Familiarity and memories associated with certain songs also influence the way we work while listening to music.
Headphones allow everyone to choose their own playlists without disturbing coworkers, while still creating a positive atmosphere.
Headphones allow everyone to choose their own playlists without disturbing coworkers, while still creating a positive atmosphere. Employees can focus on what they’re doing without being distracted by the phone ringing, email coming in, and background chatter. Coworkers might also be less likely to engage in chatter that isn’t immediately relevant.
However, workers who use headphones run the risk of being viewed as rude or antisocial. Craig cautions us to be aware that business place etiquette has serious consequences for your career. “According to Harvard University, 85% of the reason why we keep or advance in a job is based on interpersonal skills, and 15% on our technical skills. So, [if] you’re hired for a job, we assume you have the technical skills…. Once you’re there you can use these interpersonal skills to advance your executive presence.”
It is easy to imagine the difficulties of getting the attention of a coworker who is listening to headphones. “If you want to speak to someone with headphones on, you don’t want to scare them,” Craig says. “You might try knocking a little on their door or panel, but if that doesn’t work, you have to somehow catch their eye contact. Hopefully they will be respectful enough.” Some people aren’t thrilled at the prospect of figuring out how to politely address a coworker they feel should be available for consultation. Craig acknowledges that some people wear headphones to communicate that they don’t want to be disturbed, however in some environments they are expected to have a great deal of interaction.
She reminds us of the basics: “Like anything else, we need to have a certain diligence in being able to still interact with people, and you have to be careful that it doesn’t have a negative impact on the perceptions people have of you. You might get labelled as a person with a lack of communication skills.” Some companies recommend employees who use headphones to keep one earphone in, so they can’t completely tune out communication aroun
Another caveat when it comes to a policy of music in the workplace is the consideration of your employee’s potential hearing damage, as audiologists and hearing health-care providers across the country are increasingly concerned about noise-induced hearing loss from music. iPods can hit volumes of more than 120 decibels, which is louder than a chainsaw or a jack hammer, according to the Canadian Hearing Society. There are also health and safety concerns if the music is loud enough to cancel out announcements or alarms warning of fire or security threats, for instance.
The Bottom Line
In order to reap any benefits of music in the workplace, one has to consider the needs of all staff members and clients. Elmer tries to walk this fine line at her current job as a Program Support Assistant. Because she now directly interacts with clients, she no longer busts out the dance moves, but says she is happy enough to tap her foot and sing along in her head. She usually chooses top-40 music and saves her personal preferences for home. “No one wants to come in to Stone Temple Pilots blasting when they walk in the door. I think it all boils down to consideration.” So, if you think your workplace might need a little more melody and energy, you might consult with your boss about an existing policy on music. If you get the green light, you can run it by your colleagues to ensure everyone is getting what they need.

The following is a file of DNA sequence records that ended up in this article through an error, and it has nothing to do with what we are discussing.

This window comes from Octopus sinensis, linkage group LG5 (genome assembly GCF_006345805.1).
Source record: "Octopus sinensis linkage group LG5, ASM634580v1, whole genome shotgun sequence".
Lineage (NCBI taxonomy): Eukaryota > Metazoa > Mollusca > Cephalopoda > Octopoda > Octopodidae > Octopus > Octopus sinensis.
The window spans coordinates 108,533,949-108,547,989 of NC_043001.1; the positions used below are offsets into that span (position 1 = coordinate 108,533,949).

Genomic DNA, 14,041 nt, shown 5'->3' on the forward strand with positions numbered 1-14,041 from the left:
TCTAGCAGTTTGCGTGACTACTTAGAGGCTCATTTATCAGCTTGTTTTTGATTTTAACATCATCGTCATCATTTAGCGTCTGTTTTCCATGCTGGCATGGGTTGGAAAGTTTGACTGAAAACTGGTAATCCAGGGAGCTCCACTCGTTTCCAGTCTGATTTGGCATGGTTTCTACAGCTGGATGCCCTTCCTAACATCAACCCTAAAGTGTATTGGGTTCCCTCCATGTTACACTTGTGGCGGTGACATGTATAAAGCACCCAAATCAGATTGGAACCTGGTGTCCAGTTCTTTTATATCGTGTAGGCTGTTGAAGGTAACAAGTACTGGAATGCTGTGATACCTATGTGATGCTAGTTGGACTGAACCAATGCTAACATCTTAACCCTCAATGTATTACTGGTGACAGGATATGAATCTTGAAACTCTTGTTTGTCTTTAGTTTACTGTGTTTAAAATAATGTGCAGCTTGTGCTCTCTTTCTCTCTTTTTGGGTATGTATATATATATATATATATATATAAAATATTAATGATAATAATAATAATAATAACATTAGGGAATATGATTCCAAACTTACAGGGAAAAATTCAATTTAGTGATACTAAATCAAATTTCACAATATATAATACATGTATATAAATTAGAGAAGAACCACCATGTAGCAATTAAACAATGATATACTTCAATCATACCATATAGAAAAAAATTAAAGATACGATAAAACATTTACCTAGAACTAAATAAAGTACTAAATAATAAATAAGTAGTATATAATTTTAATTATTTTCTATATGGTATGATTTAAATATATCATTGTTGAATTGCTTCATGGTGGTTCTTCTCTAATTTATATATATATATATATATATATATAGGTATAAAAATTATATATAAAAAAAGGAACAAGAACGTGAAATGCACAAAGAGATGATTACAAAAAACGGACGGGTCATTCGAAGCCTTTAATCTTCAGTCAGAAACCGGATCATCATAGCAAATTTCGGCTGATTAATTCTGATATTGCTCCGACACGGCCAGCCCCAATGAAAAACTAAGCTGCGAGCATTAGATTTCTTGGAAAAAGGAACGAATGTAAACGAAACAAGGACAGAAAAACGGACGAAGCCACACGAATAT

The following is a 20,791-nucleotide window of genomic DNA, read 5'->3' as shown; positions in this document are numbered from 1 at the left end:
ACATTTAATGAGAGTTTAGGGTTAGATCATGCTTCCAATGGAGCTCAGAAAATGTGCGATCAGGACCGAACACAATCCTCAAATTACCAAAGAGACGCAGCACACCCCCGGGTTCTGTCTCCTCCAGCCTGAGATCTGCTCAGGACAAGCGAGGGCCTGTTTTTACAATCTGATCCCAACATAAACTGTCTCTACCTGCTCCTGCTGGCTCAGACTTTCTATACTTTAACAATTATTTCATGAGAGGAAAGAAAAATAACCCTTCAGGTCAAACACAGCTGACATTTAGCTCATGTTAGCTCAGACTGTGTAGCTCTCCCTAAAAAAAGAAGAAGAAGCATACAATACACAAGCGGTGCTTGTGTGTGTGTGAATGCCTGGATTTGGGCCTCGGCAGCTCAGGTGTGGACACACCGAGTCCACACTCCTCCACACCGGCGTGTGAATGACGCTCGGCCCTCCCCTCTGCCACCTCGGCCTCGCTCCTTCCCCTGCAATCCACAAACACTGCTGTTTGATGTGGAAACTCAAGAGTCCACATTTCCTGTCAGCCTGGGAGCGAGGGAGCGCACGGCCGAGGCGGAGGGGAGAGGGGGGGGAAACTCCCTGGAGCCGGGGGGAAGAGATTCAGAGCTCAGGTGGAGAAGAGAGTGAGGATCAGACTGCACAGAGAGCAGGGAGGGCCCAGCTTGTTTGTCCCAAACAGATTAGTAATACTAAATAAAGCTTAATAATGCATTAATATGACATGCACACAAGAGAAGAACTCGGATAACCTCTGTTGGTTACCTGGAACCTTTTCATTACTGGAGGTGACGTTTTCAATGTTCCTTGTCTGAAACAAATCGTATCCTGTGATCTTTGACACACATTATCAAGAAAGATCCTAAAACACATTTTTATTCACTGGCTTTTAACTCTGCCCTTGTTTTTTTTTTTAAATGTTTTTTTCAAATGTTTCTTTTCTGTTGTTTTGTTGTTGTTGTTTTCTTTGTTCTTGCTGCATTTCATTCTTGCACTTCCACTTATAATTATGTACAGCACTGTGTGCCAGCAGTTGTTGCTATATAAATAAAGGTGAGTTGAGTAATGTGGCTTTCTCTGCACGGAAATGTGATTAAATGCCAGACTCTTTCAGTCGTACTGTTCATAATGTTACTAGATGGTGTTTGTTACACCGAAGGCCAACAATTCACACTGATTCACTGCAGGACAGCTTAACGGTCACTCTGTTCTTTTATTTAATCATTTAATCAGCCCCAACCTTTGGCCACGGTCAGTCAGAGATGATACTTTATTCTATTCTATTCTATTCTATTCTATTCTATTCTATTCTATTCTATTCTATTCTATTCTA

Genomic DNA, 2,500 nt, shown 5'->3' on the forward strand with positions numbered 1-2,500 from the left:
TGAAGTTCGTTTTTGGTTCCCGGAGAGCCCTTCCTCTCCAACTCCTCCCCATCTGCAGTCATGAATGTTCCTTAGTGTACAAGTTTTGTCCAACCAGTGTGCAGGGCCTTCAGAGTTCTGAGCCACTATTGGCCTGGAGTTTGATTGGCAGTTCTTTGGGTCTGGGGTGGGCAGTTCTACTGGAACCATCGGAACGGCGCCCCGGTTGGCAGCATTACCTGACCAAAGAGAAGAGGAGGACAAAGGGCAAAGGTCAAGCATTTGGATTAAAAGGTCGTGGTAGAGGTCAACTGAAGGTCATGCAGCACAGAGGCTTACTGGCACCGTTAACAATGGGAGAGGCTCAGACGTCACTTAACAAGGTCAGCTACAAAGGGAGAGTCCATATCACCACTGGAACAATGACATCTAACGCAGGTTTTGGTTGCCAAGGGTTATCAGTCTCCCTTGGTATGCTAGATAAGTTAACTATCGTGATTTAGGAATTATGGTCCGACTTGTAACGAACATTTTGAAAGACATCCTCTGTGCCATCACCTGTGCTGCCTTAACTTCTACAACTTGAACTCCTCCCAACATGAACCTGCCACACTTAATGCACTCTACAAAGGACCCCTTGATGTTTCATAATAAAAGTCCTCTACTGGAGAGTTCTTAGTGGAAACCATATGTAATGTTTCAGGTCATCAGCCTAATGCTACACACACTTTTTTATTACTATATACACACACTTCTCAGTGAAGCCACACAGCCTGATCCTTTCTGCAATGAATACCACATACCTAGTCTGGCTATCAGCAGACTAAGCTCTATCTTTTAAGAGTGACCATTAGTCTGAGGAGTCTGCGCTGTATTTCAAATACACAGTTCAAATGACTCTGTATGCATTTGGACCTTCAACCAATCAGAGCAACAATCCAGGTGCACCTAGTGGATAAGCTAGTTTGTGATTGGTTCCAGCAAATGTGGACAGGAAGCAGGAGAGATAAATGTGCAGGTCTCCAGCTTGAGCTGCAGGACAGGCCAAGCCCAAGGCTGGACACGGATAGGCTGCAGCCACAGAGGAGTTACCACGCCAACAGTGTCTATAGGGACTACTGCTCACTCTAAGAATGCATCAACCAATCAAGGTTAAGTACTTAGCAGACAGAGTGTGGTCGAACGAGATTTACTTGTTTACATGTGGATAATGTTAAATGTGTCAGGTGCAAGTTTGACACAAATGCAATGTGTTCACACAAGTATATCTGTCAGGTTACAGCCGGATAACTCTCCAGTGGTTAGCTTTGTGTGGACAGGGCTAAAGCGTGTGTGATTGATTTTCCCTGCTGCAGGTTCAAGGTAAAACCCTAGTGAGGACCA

Considerations when implementing a music policy at work:
Desirability: Is listening to music a priority for your staff? There should be a consensus before you implement a policy that could affect everyone.
Clients: Does music prevent employees from interacting effectively with clients? Could the music irritate or negatively affect clients in any way?
Reputation: What image are you creating through the music you choose, or when your employees are seen listening to music at the workplace? Is this image reflective of the vision of your company?
Productivity: Does music at work contribute to a more positive and productive work environment?
Technical Considerations: Is Streaming music (a method of delivering an audio signal, in which data constantly arrive as the song plays) being used? If so, does this cause a drain on the IT infrastructure? Live streaming can take up bandwidth and can cause computers to crash.
Energy Consumption: Companies need to consider energy consumption for the overall infrastructure. While kilowattage may be low, for a large company with 100 workers, every penny counts. For example, a Toronto-area pharmaceutical company has outlawed all plug-in radios in the administration areas to conserve energy costs. Some companies also limit access to the network depending on the location of workers.
Concentration: Are there situations that require extreme attention to detail to ensure accuracy of highly technical or deadline-driven tasks?
Employee Recruitment: Would prospective employees consider music at work to be a job perk?
Fairness: Do the rules governing music at work apply equally to everyone, including management and senior positions?